I bet you can ride a bicycle now, am I right?
How many times did you fall off whilst learning? How many plasters got applied to scuffed knees, how many times did you nearly go over the handlebars because you applied the front brake too harshly? How many tears? How many tantrums?
None of these were considered failures. As a child, you instinctively learned lessons each time, made adjustments and got better. You didn’t study data. You didn’t read a blog or a paperback book about learning from failure – you just did it.
I suppose because you had a clear goal and you had a clear picture in mind to illustrate it to yourself. You could imagine the sense of achievement when your Dad removed the stabilisers and wind in your hair as you raced down the street. You had passion for your objective.
As Project Managers I think that we can learn a lot from our younger more instinctive selves. Plus, we have the data to back up our gut feelings!!!
We’re all encouraged to learn from and try to replicate best practice, but can more be learned from worst practice?
It can. Both yours and that of others.
Never, ever fear failure.
Here are Seven Powerful Lessons You Can Learn When Your IT Project Fails:
‘Failure’ should teach you…
1 – To take responsibility. Don’t shift the blame to someone else if it’s “your bad”. Even if it’s not, it can be really empowering to explore if you played any role in the failure. Above all, it signposts what you can do differently next time. Investigating your role reminds you that your decisions and the actions you take can have a huge influence your organisation’s business mission. You are no small cog, my friend!
2 – To ask great questions. One Project Manager friend meditates on this question after each project – “How will I be different next time and in the future?” The data you get from a failed IT Project is specific, targeted and relevant. It is the most powerful feedback you will ever get. Asking great questions can unlock creative solutions for the future. Sometimes a pair of impartial eyes can ask great questions that hadn’t occurred to you – do you have an IT Project Management partner or someone in the industry that you can trust. Get their view!
3 – To strengthen your weakest links. When all is going well it is harder to assess whether all your team members are pulling their weight or your strategies and methodologies are really working for you. Often, such powerful insight is only gathered when something goes wrong. Advancements in safety within the aviation industry, for instance, have come from forensic, detailed analysis of the data from black boxes. Having a metaphorical black box on each of your IT projects may be a powerful way of avoiding repeating the same fails in the future. IT Project Management gap analysis can be really useful for identifying and bolstering weak spots that may be invisible to you.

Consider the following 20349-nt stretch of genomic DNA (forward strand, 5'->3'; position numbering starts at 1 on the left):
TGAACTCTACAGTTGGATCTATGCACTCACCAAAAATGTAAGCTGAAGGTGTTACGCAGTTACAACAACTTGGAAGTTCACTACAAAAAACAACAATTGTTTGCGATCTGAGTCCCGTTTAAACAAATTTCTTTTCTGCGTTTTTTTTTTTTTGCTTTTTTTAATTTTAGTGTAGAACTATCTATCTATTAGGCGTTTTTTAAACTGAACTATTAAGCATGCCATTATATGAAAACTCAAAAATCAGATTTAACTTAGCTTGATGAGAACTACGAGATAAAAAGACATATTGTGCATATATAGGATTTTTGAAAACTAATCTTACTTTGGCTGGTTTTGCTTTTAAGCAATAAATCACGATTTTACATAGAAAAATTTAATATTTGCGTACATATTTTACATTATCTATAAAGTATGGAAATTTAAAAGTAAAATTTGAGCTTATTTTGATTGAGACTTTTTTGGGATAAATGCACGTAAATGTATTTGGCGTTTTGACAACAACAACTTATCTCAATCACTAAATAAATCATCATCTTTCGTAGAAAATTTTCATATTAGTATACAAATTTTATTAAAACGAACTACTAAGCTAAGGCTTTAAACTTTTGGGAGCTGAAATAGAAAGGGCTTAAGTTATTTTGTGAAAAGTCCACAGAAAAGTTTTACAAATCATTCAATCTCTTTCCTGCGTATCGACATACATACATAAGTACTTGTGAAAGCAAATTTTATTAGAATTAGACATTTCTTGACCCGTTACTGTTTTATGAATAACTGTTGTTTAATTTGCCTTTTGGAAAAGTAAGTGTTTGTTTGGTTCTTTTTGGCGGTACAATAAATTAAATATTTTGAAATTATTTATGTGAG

4 – To align yourself with your business case. Really assess those end goals. Remember how focused ‘young you’ was on that bike? Get like that again with the end goals of your projects. Maximise success measured against added business value by aligning your projects goals with those of your company or organisation. Are you as passionate about this new software deployment as you were about losing those stabilisers?
5 – To be realistic with your objectives. I worked with a team recently to assess why their latest project had failed – it was delivered late and unusually for them a fraction over-budget. They were a great team of IT Project professionals, with vast experience, no slackers and a track record of success that added business value – so what had gone wrong? To be honest, an IT team of Marvel comic super heroes would not have met the objectives set – they were unachievable. They weren’t set by the team but by a ‘committee’ of department heads based on their paradigms. Remember, if what they’re asking from you is impossible you can say ‘no’.
6 – To build a learning culture. One project leader has this framed on her desk – “The faster we fail, the faster we’ll succeed” – you’ve probably seen similar. The point is that the quicker you learn from mistakes, setbacks and failures the quicker you can get back on track. When your culture is geared towards assessing and learning from “what happened” rather than, for example, “who did what” you nurture instincts that improve projects during their life cycle – as opposed to either retrospectively learning lessons that you can apply to future ones or even worse never learning at all.
7 – To retain a sense of humour. Don’t forget rubber, Vaseline, microwave ovens, cornflakes, saccharin and Viagra were all invented because someone failed whilst creating something else. Viagra was originally meant to treat angina but the unpredicted side effects caught the imagination more – now scientists at the University of Manchester have discovered that those little blue pills may have a new side effect – they might reduce the risk of heart attacks and failure. Who knew?! Keep trying and you get there in the end! Those sticky Post-It notes stuck to the side of your monitor are only there because someone invented a glue that wasn’t sticky enough – you are in good company.
So when your project goes off piste, smile, (ok – maybe not in front of the finance director who’s hopping mad at the budget you blew) ‘dust yourself off’, and learn every lesson that you can… then get back on your bike and pedal your way to success.